KOCH: Happ Realizing His Dream With Cubs
May 16, 2017


By Bill Koch

CINCINNATI - The University of Cincinnati Bearcats were on the field at Marge Schott Stadium last Saturday getting ready to play UCF when they heard the news that the Chicago Cubs had called up Ian Happ from their Class AAA Iowa affiliate.

"It was the buzz in the dugout," said UC coach Ty Neal. "We're out for pregame stretch and batting practice and infield and it was just the buzz, everybody coming and going and getting ready for the game."

Just two years earlier, the 22-year old Happ, the 2015 American Athletic Conference player of the year, was on that same field as he neared the end of his UC career, awaiting the Major League Baseball draft that would take place in a few weeks. At the time, he was projected as a first-round pick, the first in UC history. On June 8, the Cubs took him the ninth pick overall.

Happ quickly established himself as one of the Cubs' top minor league prospects. At the time of his call-up, he was ranked No. 2 in their organization by MLB.com and No. 25 in all of baseball.

"He's earned it," Neal said. "I know how he's gone about his business and the pride he's put into it. I'm just overwhelmed with joy for him. He's another young man realizing his dream. It's pretty sweet."

Happ started for the Cubs in right field Saturday in his major league debut in St. Louis. He went 1-for-3 in a 5-3 loss to the Cardinals and hit a home run in the seventh inning. On Sunday, he went 2-for-4 in another Cubs' loss, giving him a whopping .429 average in his first two games.

"He's very calm and a confident young man," Cubs manager Joe Maddon told the Associated Press after the game. "What you saw today was not a surprise to any of us. He's obviously an interesting young player. He was not overwhelmed by being here today. He put the uniform on and went out there and hit a homer."

Happ, who grew up in Pittsburgh, developed a relationship with former Reds first baseman Sean Casey, who's also from Pittsburgh. Casey said he was thrilled when he heard about Happ's call-up and was even more excited when he saw him hit the home run.

"I know what that feeling's like," Casey said. "I remember getting called up by the Indians in '97. When he hit the home run in St. Louis for his first big league hit, you feel like you finally made it. Your dream has come true. I shot him a text and told him how awesome it is, to cherish it and wished him many more to come."

Casey said he talked extensively with Happ when he was a senior in high school about the importance of the mental approach to hitting.

"That was the one thing I tried to teach him a long time ago," Casey said, "that how you think about every pitch is going to determine how far you go. He understands how important it is to never give a pitch away. He's really grasped it."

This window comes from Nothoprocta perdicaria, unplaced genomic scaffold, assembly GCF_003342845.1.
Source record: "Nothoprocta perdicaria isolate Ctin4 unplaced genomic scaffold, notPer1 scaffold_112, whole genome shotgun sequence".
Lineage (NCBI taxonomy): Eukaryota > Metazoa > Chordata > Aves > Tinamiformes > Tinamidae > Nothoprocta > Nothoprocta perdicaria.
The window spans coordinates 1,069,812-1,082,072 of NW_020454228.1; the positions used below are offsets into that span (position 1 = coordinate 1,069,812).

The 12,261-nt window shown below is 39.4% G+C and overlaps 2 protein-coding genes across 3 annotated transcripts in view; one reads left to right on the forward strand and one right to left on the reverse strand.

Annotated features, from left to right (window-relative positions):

Happ, who led the AAC in batting average (.369), slugging percentage (.672), on-base percentage (.492), total bases (133) and walks (46), during his junior year at UC, played under Neal for two seasons. He was recruited by former UC coach Brian Cleary, who coached him during his freshman season.

There's no foolproof way to predict how a college or high school player will do professionally, but Neal said he was confident Happ would succeed at the next level, citing the same mental approach that Casey talked about.

"Being around some of the other guys that I've coached in the past, there's something different about those guys and sometimes it's not even the physical stuff," Neal said. "He had all the physical tools in the world, but if you listen to him speak, if you listen to him in all the interviews he had while he was here at the University of Cincinnati, just emotionally and mentally he's at a different level. And that's what it takes.

"He used the words `handling failure and defining success,'" Neal continued. "Just as a 21-year-old, for him to be able to have a conversation like that in college of handling the failure and defining success, those are the guys that tend to make it. I think that's what's going to separate him from a lot of guys, that maturity that he has. You talk about eyesight, hand-eye coordination, physical tools, he has all those, probably off the charts in all of those, but I would argue that he's off the charts with the emotional and mental piece."

Neal has coached five players who are currently in the major leagues. In addition to UC's Happ, the others are Micah Johnson (Braves), Josh Phegley (A's), Kyle Schwarber (Cubs) and Alex Dickerson (Padres), all of whom Neal coached as an assistant at Indiana.

"I think it's great for our program," Neal said of Happ's call-up. "It gives guys within our program hope that hey, Ian Happ made it out of the University of Cincinnati. It gives future recruits hope that hey, if I go there, at least they're not going to hold me back. And if you dig deeper into this place, the resources are here for guys to develop year `round. It allows a high school kid to maybe dig a little deeper into our program and say, you know what, Ian Happ developed there. They may have some resources there that could help me as well."

Bill Koch covered UC athletics for 27 years - 15 at The Cincinnati Post and 12 at The Cincinnati Enquirer - before joining the staff of GoBearcats.com in January 2015.



Shop Now at
the Official Store
Official Auctions